AdventHealth for Children, a Central Florida-based pediatric hospital and specialist network, recently achieved a successful cranial vault remodeling surgery using the VisAR augmented reality surgical navigation system. This surgery, aimed at correcting craniosynostosis and reshaping a child’s skull, showcases the efficacy of augmented reality (AR) in guiding intricate surgical procedures.
Craniosynostosis is a congenital condition in which an infant’s skull bones fuse prematurely, resulting in an abnormal head shape and potential developmental issues. The surgical team at AdventHealth for Children, led by chief of pediatric plastic surgery, Raj Sawh-Martinez, MD, MHS, FACS, harnessed the capabilities of VisAR surgical navigation during surgery and compared a more conventional approach using 3D printed templates. The VisAR system projected the planned surgical cuts needed to correct the deformity through the VisAR heads up display onto the surface of the child’s skull, which were then marked with a surgical marker.
VisAR provided real-time, 3D visualization of the patient’s anatomy during the operation, as well as enhanced precision and accuracy. Traditional craniosynostosis surgery requires multiple highly involved steps to complete. AR technology promises to allow surgeons to navigate the complex correctional cuts with detailed visualization, simplifying the surgery.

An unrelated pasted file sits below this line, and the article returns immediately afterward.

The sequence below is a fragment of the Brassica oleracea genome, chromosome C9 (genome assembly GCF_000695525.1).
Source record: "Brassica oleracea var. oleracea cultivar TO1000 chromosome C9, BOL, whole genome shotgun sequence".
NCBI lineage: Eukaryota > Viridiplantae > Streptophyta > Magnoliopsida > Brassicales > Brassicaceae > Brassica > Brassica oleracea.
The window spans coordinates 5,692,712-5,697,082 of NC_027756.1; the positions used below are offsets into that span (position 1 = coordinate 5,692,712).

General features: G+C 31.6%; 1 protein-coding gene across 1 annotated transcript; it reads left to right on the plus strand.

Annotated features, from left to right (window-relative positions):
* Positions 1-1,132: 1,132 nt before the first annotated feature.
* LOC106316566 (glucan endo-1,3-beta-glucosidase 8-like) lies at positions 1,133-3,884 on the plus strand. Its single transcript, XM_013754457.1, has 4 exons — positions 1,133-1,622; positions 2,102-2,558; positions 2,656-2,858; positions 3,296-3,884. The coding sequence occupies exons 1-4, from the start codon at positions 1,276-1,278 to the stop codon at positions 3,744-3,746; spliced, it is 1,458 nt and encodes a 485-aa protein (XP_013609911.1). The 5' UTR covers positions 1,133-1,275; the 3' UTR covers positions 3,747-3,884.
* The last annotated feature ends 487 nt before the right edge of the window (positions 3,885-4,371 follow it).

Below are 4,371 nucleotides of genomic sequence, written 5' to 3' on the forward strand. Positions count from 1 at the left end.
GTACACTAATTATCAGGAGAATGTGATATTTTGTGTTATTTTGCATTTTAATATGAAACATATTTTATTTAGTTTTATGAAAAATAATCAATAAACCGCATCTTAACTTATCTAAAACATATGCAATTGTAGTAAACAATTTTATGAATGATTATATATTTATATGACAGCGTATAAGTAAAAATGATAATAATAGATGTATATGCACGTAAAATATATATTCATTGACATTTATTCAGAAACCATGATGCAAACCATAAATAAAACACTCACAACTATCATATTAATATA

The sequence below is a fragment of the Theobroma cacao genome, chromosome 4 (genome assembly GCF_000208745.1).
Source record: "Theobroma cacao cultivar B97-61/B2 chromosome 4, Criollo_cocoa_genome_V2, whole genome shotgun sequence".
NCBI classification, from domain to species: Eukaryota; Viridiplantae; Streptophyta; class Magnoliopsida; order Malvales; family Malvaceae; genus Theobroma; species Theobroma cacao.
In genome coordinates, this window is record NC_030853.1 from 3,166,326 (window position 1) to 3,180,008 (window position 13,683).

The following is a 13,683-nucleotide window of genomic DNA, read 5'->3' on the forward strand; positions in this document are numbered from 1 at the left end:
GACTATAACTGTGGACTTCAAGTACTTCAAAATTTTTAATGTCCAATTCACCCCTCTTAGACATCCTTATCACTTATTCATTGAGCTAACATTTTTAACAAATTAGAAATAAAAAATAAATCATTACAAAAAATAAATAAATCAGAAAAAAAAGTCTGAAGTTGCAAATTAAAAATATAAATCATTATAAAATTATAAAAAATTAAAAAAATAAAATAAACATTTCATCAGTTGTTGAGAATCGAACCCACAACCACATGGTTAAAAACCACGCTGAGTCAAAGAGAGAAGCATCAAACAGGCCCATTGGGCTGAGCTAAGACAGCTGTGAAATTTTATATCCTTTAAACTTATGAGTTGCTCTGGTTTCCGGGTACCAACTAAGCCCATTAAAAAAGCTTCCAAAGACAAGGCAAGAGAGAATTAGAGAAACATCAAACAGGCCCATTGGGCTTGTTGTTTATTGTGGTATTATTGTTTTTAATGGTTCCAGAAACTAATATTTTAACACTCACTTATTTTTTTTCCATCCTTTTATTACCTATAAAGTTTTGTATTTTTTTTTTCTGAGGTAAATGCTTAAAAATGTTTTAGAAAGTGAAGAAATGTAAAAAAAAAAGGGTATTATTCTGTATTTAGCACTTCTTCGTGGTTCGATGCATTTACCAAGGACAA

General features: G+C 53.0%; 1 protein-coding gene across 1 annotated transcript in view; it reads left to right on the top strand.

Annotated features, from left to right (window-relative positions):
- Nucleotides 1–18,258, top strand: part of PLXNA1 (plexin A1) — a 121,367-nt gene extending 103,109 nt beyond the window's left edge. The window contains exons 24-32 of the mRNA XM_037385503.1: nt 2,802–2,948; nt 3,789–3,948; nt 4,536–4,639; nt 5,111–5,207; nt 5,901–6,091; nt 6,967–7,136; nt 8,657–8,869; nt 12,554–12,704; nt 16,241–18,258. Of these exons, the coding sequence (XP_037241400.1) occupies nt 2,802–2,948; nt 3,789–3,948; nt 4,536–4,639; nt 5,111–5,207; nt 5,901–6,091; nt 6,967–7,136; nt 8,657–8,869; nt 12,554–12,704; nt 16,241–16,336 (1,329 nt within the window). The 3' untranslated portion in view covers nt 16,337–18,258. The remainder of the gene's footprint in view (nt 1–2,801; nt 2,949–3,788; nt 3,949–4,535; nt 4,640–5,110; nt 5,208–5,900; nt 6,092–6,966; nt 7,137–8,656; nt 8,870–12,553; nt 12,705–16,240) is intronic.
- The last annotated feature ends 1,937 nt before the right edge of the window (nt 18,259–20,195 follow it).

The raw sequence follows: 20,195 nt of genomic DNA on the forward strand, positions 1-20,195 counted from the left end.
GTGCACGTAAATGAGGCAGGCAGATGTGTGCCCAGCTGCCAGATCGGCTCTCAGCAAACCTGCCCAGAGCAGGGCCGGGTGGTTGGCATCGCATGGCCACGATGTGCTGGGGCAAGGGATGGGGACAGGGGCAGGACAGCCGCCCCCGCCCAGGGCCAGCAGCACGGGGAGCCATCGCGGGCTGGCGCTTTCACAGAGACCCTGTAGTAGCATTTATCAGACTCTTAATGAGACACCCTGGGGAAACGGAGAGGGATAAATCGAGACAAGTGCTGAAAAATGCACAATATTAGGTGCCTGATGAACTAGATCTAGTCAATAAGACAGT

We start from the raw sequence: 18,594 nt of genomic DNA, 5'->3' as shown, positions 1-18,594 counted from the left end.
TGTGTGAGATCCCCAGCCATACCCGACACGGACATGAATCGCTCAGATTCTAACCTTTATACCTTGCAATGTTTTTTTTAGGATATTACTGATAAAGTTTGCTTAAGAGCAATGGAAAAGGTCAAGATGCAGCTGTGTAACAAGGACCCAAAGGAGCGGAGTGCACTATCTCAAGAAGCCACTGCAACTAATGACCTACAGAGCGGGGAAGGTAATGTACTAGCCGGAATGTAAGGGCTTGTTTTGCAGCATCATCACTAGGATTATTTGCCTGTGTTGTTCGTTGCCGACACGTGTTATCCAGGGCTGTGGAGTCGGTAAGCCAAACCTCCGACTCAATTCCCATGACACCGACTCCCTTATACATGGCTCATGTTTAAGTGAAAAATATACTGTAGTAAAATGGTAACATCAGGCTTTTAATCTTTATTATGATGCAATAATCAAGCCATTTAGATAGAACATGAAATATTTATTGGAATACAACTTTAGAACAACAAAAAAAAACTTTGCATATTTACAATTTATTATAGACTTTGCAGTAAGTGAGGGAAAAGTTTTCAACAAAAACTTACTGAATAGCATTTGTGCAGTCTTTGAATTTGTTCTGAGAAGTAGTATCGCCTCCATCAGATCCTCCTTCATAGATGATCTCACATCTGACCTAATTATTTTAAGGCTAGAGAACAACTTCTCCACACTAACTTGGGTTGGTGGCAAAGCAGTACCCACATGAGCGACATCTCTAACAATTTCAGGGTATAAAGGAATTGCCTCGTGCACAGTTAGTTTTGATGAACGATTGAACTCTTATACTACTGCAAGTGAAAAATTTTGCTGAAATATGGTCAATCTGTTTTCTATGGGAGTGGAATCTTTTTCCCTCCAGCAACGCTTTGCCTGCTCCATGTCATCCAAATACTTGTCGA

Craniosynostosis surgery is typically performed either free hand or using 3D-printed guides to assist the surgeon in marking and reconstructing a child’s skull. When comparing AR navigation to the 3D-printed guide, Sawh-Martinez says: “The functionality and precision of this new technology is incredible. AR navigation is the holy grail for these types of surgeries, and we’re so excited to be able to offer it to patients and families and make lasting impacts in the lives of children with craniofacial conditions.”
VisAR offers real-time superimposition in 3D space of the patients preoperative MR or CT and patient-specific anatomical overlays. It has been used in an array of surgical disciplines throughout the world, including spine, neurosurgery, orthopedics, interventional radiology, and plastic surgery. Its applications continue to expand.
VisAR has been used for surgery in eight different countries, is U.S. FDA-cleared for stereotactic spinal surgery, and is currently available for purchase in the U.S., Mexico, and Indonesia. A cranial indication is pending with the FDA.
Featured image: Dr. Raj Sawh-Martinez using VisAR Augmented Reality Surgical Navigation for craniosynostosis surgery.